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Old 12-13-2011, 10:42 PM   #1
csbushy
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Help with awk or sed search.


I am new to scripts and linux. I have a very large csv file that I currently search for specific characters in and output the line to another file. I currently use grep and get a mix of data. I was told that awk or sed would work better but have never used them. Each line is supposed to contain 329 items or columns. The main issue is as stated above it is a very large file, over 4 GB. With the restrictions I am using with grep I have almost cut the output in half, but am still getting unwanted data. Any information on good beginner books or help would be greatly appreciated.
 
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Old 12-13-2011, 11:11 PM   #2
Nominal Animal
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What are your criteria in selecting the records to output?

When developing such processing, I often use head -n lines inputfile to only try the processing on the lines initial lines in file inputfile. (I too handle very large data files, including text data files, routinely.)

Since you are working with table-form data, I would consider using awk. Grep and sed have no concept of fields, really, just text lines. They apply regular expression patterns to the entire line. Awk, however, splits the record (line) to fields first, although you can also access the record as a whole.

Assuming all commas in your file are field separators (no text fields containing commas) and all newlines are record separators (no multiline text fields), then you can start with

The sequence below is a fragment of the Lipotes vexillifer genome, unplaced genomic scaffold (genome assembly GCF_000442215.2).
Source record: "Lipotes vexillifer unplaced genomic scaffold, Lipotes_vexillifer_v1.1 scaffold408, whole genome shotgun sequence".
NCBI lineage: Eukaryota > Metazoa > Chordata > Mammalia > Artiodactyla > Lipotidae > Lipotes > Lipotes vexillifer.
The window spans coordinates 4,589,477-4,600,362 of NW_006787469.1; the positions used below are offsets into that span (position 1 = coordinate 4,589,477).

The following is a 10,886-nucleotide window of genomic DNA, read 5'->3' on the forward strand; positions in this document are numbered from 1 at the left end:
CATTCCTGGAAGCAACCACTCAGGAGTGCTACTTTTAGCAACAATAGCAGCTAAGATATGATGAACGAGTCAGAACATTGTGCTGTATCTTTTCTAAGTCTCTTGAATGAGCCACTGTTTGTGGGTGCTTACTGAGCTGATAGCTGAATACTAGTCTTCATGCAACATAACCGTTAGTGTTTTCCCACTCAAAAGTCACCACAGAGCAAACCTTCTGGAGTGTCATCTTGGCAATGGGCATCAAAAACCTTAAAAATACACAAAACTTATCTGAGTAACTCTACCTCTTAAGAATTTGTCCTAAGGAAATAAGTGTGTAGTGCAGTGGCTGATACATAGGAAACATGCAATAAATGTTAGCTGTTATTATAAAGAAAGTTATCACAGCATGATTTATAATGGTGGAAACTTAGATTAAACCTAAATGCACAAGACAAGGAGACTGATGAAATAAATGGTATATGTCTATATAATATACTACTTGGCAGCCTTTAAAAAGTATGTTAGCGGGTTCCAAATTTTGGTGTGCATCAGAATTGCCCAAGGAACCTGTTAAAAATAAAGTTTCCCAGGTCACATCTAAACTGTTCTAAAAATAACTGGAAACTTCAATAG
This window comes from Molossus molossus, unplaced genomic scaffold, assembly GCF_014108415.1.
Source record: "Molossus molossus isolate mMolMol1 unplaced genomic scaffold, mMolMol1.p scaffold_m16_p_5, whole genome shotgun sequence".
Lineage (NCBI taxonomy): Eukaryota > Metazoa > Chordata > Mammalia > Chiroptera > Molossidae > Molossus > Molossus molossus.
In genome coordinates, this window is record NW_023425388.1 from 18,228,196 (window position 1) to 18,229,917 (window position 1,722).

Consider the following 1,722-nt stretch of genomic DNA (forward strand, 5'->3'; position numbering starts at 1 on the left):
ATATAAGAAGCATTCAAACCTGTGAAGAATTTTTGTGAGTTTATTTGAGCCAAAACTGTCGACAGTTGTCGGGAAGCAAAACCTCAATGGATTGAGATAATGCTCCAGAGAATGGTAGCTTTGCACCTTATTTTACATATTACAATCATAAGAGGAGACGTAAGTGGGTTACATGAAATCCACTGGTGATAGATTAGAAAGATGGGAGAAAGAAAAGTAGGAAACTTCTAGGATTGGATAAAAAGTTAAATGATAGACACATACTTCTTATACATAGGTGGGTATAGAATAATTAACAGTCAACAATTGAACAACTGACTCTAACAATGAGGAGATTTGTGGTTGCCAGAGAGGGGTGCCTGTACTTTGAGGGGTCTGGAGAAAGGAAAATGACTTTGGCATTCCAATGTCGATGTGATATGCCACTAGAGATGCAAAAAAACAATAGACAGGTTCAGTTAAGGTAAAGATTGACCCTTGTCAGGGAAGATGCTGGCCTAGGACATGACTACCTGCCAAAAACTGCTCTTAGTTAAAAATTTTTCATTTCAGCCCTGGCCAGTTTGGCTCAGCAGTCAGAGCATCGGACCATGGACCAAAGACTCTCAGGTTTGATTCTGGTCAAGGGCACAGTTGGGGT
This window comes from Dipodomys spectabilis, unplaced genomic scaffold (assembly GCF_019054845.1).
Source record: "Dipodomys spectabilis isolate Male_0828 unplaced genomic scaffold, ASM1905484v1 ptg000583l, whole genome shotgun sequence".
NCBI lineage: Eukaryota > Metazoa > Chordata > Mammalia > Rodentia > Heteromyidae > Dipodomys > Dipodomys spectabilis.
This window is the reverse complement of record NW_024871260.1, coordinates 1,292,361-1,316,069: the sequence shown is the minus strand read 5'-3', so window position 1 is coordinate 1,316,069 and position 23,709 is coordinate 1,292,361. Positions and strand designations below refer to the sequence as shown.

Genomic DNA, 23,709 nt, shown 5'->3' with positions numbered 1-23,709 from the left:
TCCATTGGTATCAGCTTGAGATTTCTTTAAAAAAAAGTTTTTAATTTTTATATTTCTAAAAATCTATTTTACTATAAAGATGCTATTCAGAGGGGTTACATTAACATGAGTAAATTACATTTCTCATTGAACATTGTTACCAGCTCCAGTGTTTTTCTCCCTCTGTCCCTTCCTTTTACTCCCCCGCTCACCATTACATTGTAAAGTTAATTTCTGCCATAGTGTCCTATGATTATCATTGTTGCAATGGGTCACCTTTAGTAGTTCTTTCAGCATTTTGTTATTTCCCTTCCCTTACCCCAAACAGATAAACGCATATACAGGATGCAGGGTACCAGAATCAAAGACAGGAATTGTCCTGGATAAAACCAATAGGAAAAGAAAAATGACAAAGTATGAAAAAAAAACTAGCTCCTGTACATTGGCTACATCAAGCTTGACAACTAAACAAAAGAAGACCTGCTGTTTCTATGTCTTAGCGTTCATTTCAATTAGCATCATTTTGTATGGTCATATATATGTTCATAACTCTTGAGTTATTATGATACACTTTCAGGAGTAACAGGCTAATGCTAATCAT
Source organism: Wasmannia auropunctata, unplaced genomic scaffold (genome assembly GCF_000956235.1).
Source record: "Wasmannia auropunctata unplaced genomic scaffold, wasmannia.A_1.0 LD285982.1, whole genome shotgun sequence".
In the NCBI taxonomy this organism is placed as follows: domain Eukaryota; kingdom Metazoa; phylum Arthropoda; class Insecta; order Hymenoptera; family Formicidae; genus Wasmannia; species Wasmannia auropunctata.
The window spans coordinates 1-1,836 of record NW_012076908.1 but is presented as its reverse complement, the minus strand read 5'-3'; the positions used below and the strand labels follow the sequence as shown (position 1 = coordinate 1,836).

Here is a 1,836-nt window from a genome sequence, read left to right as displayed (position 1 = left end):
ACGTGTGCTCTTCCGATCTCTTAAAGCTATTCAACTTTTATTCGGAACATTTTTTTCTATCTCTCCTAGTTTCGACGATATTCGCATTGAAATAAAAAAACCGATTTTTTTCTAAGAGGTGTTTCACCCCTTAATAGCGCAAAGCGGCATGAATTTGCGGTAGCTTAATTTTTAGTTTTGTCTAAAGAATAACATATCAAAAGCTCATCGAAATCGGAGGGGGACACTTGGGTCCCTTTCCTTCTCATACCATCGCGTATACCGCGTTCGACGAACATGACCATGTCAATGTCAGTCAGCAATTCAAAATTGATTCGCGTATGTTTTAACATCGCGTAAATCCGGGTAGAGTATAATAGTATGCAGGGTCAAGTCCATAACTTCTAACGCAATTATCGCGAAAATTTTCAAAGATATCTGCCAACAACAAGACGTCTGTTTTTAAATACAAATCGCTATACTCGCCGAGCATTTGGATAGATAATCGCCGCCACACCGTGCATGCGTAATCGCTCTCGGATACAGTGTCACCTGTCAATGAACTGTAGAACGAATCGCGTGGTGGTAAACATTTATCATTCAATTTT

Code:
head -n lines big-input-file | awk '
    BEGIN {
        RS="[\r\n]+"
        FS=","
    }

    ($3 ~ /A/) { print $0 }
'
After it works correctly, skip the head part, and use
Code:
awk '
    BEGIN {
        RS="[\r\n]+" ;
        FS=","
    }

    ($3 ~ /A/) { print $0 }
' big-input-file > output-file
to process the entire input file, saving the results to output-file.

The BEGIN rule sets the record separator to any newline convention (which also skips any empty lines), and field separator to a comma. This part is run once, before any input files are processed. It is often used to construct tables et cetera needed to apply the rules; you can even read and process other files here using a simple loop. (It is useful when you have the patterns saved in another file; that way you can use the same script in different situations easily.)

The other rule is applied to each record (line, in this case) of input, one by one. This one is just an example. The rule checks if the third field in the record contains A (here, A is a regular expression, like grep and sed patterns), and if and only if so, outputs the record. (When used this way, ^ means the start of the field, and $ the end of the field.)

If you supply multiple rules, they all will be applied against each record, although you can use next to tell awk to skip the rest of the rules and continue with the next record instead.

All awk variants I know stream their input; they read, process, and output each record by record. Thus, even a complex awk script will probably need very little memory. I suspect a simple grep command is much faster, though. I've never run into input size limits using awk; even several dozen gigabytes should be no problem for you. (Except it will take a while to run, of course. If you need something faster, it is time to use good old C, in my experience.)